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Thread: Subjects Needed for Research on Restoring Hand Function in People with Cervical Spina

  1. #11
    Quote Originally Posted by nate007 View Post
    Thanks for the info! I had just assumed that you had them both done at the same time. I'm a very long day's drive from St. Louis, so I'd likely be staying in town for a few days, but the travel after that would be pretty uncomfortable.

    Did you talk to anyone who had had the surgery before you had it? I'm curious to know exactly how much function people have gained.
    yes, I spoke to a couple of people and they also had some videos available.

    The main thing that it's supposed to give you grasp and pinch between your thumb and pointer finger. No guarantees, but this should enable you to pick up paper, open the mail, hold a pen or pencil to help you write, brush your teeth. use a fork and knife, pick up light objects, simple meal preparation, hold a remote control without dropping it every two minutes, provide the dexterity to sell cath, stick and debit card into the ATM machine and pull it back out, better enable you to place E-stim pads independently.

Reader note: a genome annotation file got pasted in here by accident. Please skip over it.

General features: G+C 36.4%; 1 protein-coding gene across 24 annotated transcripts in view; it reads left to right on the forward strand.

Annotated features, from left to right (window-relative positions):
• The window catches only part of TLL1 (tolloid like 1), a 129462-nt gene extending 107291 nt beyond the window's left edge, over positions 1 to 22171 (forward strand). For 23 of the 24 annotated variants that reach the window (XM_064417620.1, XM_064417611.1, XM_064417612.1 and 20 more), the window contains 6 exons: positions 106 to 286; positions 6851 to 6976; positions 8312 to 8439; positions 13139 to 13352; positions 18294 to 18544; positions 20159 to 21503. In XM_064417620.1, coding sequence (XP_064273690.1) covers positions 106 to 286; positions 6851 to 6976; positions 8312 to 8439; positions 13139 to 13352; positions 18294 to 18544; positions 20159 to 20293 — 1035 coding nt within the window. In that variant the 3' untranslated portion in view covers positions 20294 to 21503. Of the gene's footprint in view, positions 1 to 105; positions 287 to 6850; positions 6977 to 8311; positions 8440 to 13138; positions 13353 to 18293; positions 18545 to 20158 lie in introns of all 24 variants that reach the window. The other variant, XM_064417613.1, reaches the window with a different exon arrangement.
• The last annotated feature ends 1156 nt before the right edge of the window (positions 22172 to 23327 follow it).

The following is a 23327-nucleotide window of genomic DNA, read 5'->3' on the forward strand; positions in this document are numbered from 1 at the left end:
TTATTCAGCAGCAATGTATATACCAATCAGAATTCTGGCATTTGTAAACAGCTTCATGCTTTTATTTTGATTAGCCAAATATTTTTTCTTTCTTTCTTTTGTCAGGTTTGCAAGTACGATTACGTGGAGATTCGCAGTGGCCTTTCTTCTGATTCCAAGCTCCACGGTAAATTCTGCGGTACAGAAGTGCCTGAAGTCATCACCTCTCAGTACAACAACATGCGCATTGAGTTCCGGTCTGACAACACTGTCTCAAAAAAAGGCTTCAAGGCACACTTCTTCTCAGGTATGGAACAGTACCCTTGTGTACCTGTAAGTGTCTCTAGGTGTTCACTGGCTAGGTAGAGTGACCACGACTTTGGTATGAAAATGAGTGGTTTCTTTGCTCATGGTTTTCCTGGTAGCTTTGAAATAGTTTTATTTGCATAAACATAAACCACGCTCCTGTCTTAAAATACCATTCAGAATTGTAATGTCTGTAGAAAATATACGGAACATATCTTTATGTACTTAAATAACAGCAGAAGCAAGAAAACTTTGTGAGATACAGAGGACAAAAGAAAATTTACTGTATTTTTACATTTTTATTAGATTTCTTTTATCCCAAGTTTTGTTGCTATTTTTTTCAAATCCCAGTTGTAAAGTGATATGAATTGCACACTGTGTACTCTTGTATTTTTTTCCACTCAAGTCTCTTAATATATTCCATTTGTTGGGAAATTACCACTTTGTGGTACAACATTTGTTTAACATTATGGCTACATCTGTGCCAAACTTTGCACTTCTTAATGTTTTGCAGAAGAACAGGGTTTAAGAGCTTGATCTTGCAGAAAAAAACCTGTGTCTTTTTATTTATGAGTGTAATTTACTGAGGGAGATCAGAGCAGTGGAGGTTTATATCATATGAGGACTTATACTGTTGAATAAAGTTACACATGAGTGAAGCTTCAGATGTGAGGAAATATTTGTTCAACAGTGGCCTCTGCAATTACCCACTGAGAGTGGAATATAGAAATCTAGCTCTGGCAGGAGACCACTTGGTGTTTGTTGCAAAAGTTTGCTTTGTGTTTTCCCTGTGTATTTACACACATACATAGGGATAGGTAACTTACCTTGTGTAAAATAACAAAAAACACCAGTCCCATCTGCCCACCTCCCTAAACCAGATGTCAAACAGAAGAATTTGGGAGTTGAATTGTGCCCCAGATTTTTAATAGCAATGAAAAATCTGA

From the video that seen in the people I talked to it makes many small but very significant improvements in their life. It goes a long way to restoring their independence. it is limited but from everything I could gather it's well worth it for myself. But everyone would have to evaluate for themselves. Personally, just getting some of that hand function back will be a significant improvement in my life. Today (only two months post surgery) I have very limited hand function. Anything I do with my hands requires me to use two hands and fumble through whatever I'm doing.

    this provides you with some good information. Dr. Fox is the doctor that performed my surgeries.

    http://nerve.wustl.edu/nd_C6-C7_spinal_injury.php

    the hospital is Barnes in St. Louis. It is pretty close to downtown. They have a hotel that is connected to the hospital.

    http://www.barnesjewish.org/Patients-Visitors/Lodging

    The recovery after surgery is really not all that bad. they put a pain ball in your arm which numbs everything pretty well. That last for three or four days and then it's not real painful unless you are putting pressure on it.

  2. #12
    Is this research that is still recruiting?

  3. #13

    Yes the procedures are being done

    Quote Originally Posted by Steaksauce View Post
    Is this research that is still recruiting?

    steaksauce

    Yes, this is a procedure that is currently being done.

    While some research is being done to measure benefits gained It is well past the research stage.

    Is an approved procedure paid for through insurance (my insurance paid anyways).

    Since it is a nerve transplant, the main requirement is that you have an active nerve (from a bicep) that you can use for the transplant (i.e C6.C7)

  4. #14
    Senior Member lunasicc42's Avatar
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    so it wouldn't work for a c456? Any updates? And do you know of anybody that had the procedure done with my level of injury?
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